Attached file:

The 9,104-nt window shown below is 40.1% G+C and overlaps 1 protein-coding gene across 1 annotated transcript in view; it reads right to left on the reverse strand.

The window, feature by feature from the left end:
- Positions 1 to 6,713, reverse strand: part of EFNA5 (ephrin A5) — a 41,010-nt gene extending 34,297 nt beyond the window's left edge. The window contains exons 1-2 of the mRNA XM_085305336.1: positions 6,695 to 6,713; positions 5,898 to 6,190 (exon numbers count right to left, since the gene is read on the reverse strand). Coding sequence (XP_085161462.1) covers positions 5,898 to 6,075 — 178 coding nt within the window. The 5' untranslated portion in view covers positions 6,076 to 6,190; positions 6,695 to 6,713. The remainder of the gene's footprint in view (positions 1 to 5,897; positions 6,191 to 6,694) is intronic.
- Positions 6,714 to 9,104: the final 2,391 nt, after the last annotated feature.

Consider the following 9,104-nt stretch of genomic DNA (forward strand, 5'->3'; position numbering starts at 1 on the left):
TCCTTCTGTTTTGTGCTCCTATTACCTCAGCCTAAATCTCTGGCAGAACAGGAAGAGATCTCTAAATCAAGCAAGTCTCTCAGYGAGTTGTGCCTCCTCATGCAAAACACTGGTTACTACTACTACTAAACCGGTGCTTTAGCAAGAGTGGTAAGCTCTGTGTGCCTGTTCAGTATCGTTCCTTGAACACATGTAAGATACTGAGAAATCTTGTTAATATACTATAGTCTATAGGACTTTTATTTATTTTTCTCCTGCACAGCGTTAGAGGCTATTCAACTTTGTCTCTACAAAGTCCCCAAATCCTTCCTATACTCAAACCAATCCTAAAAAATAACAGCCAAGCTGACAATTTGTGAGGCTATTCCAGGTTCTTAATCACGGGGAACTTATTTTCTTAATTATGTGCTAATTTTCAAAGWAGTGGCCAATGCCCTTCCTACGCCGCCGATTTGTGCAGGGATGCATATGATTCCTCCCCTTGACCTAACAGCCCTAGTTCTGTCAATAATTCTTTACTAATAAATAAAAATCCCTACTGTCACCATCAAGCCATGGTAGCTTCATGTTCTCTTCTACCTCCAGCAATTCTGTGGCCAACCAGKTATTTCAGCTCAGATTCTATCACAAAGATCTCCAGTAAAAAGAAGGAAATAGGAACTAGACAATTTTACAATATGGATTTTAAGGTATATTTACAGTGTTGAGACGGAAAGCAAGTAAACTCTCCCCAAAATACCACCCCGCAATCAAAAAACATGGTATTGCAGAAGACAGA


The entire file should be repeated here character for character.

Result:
The 9,104-nt window shown below is 40.1% G+C and overlaps 1 protein-coding gene across 1 annotated transcript in view; it reads right to left on the reverse strand.

The window, feature by feature from the left end:
- Positions 1 to 6,713, reverse strand: part of EFNA5 (ephrin A5) — a 41,010-nt gene extending 34,297 nt beyond the window's left edge. The window contains exons 1-2 of the mRNA XM_085305336.1: positions 6,695 to 6,713; positions 5,898 to 6,190 (exon numbers count right to left, since the gene is read on the reverse strand). Coding sequence (XP_085161462.1) covers positions 5,898 to 6,075 — 178 coding nt within the window. The 5' untranslated portion in view covers positions 6,076 to 6,190; positions 6,695 to 6,713. The remainder of the gene's footprint in view (positions 1 to 5,897; positions 6,191 to 6,694) is intronic.
- Positions 6,714 to 9,104: the final 2,391 nt, after the last annotated feature.

Consider the following 9,104-nt stretch of genomic DNA (forward strand, 5'->3'; position numbering starts at 1 on the left):
TCCTTCTGTTTTGTGCTCCTATTACCTCAGCCTAAATCTCTGGCAGAACAGGAAGAGATCTCTAAATCAAGCAAGTCTCTCAGYGAGTTGTGCCTCCTCATGCAAAACACTGGTTACTACTACTACTAAACCGGTGCTTTAGCAAGAGTGGTAAGCTCTGTGTGCCTGTTCAGTATCGTTCCTTGAACACATGTAAGATACTGAGAAATCTTGTTAATATACTATAGTCTATAGGACTTTTATTTATTTTTCTCCTGCACAGCGTTAGAGGCTATTCAACTTTGTCTCTACAAAGTCCCCAAATCCTTCCTATACTCAAACCAATCCTAAAAAATAACAGCCAAGCTGACAATTTGTGAGGCTATTCCAGGTTCTTAATCACGGGGAACTTATTTTCTTAATTATGTGCTAATTTTCAAAGWAGTGGCCAATGCCCTTCCTACGCCGCCGATTTGTGCAGGGATGCATATGATTCCTCCCCTTGACCTAACAGCCCTAGTTCTGTCAATAATTCTTTACTAATAAATAAAAATCCCTACTGTCACCATCAAGCCATGGTAGCTTCATGTTCTCTTCTACCTCCAGCAATTCTGTGGCCAACCAGKTATTTCAGCTCAGATTCTATCACAAAGATCTCCAGTAAAAAGAAGGAAATAGGAACTAGACAATTTTACAATATGGATTTTAAGGTATATTTACAGTGTTGAGACGGAAAGCAAGTAAACTCTCCCCAAAATACCACCCCGCAATCAAAAAACATGGTATTGCAGAAGACAGA